Scents and types
Standard shampoo bars:
- Rosemary Mint
- Aloe Vera
- Coconut Milk
2-in-1 shampoo and conditioner bars:
- Dry and curly hair
- Oily and fine hair
- Itch scalp
- All hair types
Standard shampoo bars are £5 everywhere, whereas the 2-in-1 shampoo and conditioner bars are £7.50. The website claims the 2-in-1 bar lasts up to 40 washes.
The bar itself has an unusual smooth chalk texture and looks almost like a floor mosaic tile. I bought the 2-in-1 shampoo and conditioner bar as the stockist I bought from didn’t have the standard shampoo bars. Instead, I tried using the 2-in-1 as a regular shampoo using liquid conditioner afterwards, and also tried it out without liquid conditioner.
Using the bar without conditioner was definitely better than I thought it would be, however it made my hair quite lightweight and airy, which wasn’t great for styling. Using it as just a shampoo bar seemed fine. It lathers fairly well and has a pretty neutral scent. No grease so far!
The Zero Waste Path website states that due to the natural, palm-oil free surfactant base of their 2-in-1 bars, first-timers shouldn’t experience greasiness. However, their base shampoo bars will ‘require an acid rinse and may have a transition period’. Their shampoo bar guide explains how to use their products and avoid greasy hair.
- Made in Cambridge, UK
- Zero waste / plastic free
- 100% recycled, unbleached cardboard packaging
- Palm oil free
- Cruelty free
- Made with 100% renewable energy
Ingredients (2-in-1 all hair types bar)
- Sodium Cocoyl Isethionate (SCI) – coconut-based surfactant, creates the lather
- Cocamidopropyl Betaine (CAPB) – coconut-based co-surfactant that makes the bar harder and last longer
- Hydrolysed Quinoa Protein – helps with colour retention and softness
- Organic Argan Oil – moisturises hair
- Organic Jojoba Oil – moisturises hair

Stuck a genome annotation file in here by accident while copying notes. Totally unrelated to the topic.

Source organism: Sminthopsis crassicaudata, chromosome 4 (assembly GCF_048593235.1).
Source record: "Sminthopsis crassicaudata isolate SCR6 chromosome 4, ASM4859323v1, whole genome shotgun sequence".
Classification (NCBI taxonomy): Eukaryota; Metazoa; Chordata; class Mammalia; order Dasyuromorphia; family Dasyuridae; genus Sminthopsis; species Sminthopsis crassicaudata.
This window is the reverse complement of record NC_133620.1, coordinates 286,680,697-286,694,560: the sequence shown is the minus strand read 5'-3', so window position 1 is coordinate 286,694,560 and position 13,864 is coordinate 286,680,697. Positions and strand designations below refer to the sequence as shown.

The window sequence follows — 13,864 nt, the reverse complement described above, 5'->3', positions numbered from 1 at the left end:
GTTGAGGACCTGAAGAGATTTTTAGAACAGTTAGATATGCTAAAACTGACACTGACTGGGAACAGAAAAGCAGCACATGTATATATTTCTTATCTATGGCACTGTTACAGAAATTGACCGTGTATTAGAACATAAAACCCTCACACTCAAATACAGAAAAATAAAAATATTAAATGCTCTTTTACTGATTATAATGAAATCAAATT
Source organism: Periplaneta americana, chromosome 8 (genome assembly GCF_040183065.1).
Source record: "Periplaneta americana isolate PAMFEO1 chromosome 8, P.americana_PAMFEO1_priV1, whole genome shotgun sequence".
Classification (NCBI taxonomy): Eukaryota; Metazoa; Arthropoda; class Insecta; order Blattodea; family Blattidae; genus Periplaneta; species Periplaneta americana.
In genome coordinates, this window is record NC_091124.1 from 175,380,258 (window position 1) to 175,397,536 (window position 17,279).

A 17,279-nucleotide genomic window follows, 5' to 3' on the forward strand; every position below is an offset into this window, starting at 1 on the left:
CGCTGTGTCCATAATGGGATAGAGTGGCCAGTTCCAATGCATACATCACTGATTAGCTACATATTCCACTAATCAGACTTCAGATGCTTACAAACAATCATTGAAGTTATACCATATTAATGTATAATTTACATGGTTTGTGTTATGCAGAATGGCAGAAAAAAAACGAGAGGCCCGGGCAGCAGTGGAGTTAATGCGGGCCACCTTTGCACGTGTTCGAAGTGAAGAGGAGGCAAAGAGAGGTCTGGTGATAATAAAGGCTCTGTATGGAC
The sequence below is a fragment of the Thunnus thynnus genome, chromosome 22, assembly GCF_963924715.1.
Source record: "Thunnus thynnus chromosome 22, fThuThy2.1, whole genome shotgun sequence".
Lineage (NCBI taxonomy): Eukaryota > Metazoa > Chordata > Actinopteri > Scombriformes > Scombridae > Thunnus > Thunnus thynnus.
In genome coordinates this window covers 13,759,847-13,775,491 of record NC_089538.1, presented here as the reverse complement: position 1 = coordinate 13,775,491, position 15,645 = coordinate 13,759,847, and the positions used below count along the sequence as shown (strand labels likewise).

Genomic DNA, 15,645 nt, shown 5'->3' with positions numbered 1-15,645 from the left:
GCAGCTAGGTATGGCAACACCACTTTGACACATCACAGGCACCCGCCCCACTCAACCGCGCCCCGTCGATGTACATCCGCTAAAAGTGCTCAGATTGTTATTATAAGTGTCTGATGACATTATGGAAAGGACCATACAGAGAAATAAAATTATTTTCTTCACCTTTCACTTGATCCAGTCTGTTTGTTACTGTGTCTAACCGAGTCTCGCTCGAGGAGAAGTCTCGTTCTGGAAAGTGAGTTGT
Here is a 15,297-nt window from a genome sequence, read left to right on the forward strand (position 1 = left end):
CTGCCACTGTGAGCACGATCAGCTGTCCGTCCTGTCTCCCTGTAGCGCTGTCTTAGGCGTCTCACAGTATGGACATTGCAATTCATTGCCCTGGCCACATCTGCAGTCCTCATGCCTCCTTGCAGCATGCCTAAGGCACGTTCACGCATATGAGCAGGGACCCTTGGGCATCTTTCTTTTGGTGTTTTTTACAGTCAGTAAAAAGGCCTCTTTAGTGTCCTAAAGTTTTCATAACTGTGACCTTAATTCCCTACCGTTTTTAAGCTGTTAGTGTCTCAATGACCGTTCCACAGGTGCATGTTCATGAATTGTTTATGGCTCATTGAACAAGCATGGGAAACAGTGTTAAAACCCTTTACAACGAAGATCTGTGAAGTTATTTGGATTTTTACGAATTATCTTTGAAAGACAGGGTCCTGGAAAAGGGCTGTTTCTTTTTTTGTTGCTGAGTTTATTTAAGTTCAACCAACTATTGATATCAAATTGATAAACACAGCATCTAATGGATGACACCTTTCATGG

- Vitamin Pro B5 – hydrates hair
- Eco preservative (Benzyl Alcohol, Dehydroacetic acid) – extends the shelf life of acid and neutral-PH products
Aesthetic and packaging
Zero Waste Path’s simple packaging works well with the good values they promote. Their website homepage instantly tells you what they’re about – making sustainable products with zero waste. The cardboard they use is 100% recycled, and even small things like how snug the bar fits into its packaging suits the ethos of zero waste.
ZWP’s branding is understated and clean when compared to the likes of My Little Eco Shop, although you could argue that the box isn’t really reusable once you start using the bar, so in some ways Nottingham Soapbox’s lack of packaging takes the crown on that.
From their website alone and the emphasis on their values, Zero Waste Path is probably my favourite company from this list. It genuinely feels like they care.
Shampoo bar comparison table
|Nottingham Soapbox||Grüum||My Little Eco Shop||Zero Waste Path|
|Price||£6.50||£8 (£5 on subscription)||£5.99||£5 / £7.50 2-in-1|
|Tin included?||No||Extra £2.50||Yes||No|
|Contains palm oil||Yes||Maybe||Maybe||No|
|Packaging||String and label||Cardboard||Reusable tin, stickers |
|Size||110g||50g||65g||100g / 70g 2-in-1|
|Claims to last||No information||Up to 60 washes||65-85 washes||No information /|
up to 40 washes
|Made in the UK?||Yes||Yes||No||Yes|
|Range of scents||No||Yes||Yes||Yes|
|Bars for multiple |
My personal favourite shampoo bar so far is made by Grüum. Their coconut bar was the superior latherer, is made in the UK, and didn’t make my hair remotely greasy. I will be emailing them to learn whether they use any palm oil in their shampoo bars, before ordering again though. Watch this space.
My favourite brand, however, is Zero Waste Path – their core values really shine through all of their products and marketing and they generally feel more open and trustworthy in their sustainability.
Future shampoo bar brands for this review include:
- Bain & Savon
- Soul and Soap
- Garnier Ultimate Blends
Have you tried one of the shampoo bars in this review? How did you get on? Or perhaps you’ve tried a different one and haven’t looked back? Drop a comment below if there are any you want me to add to this review.
Thanks for reading!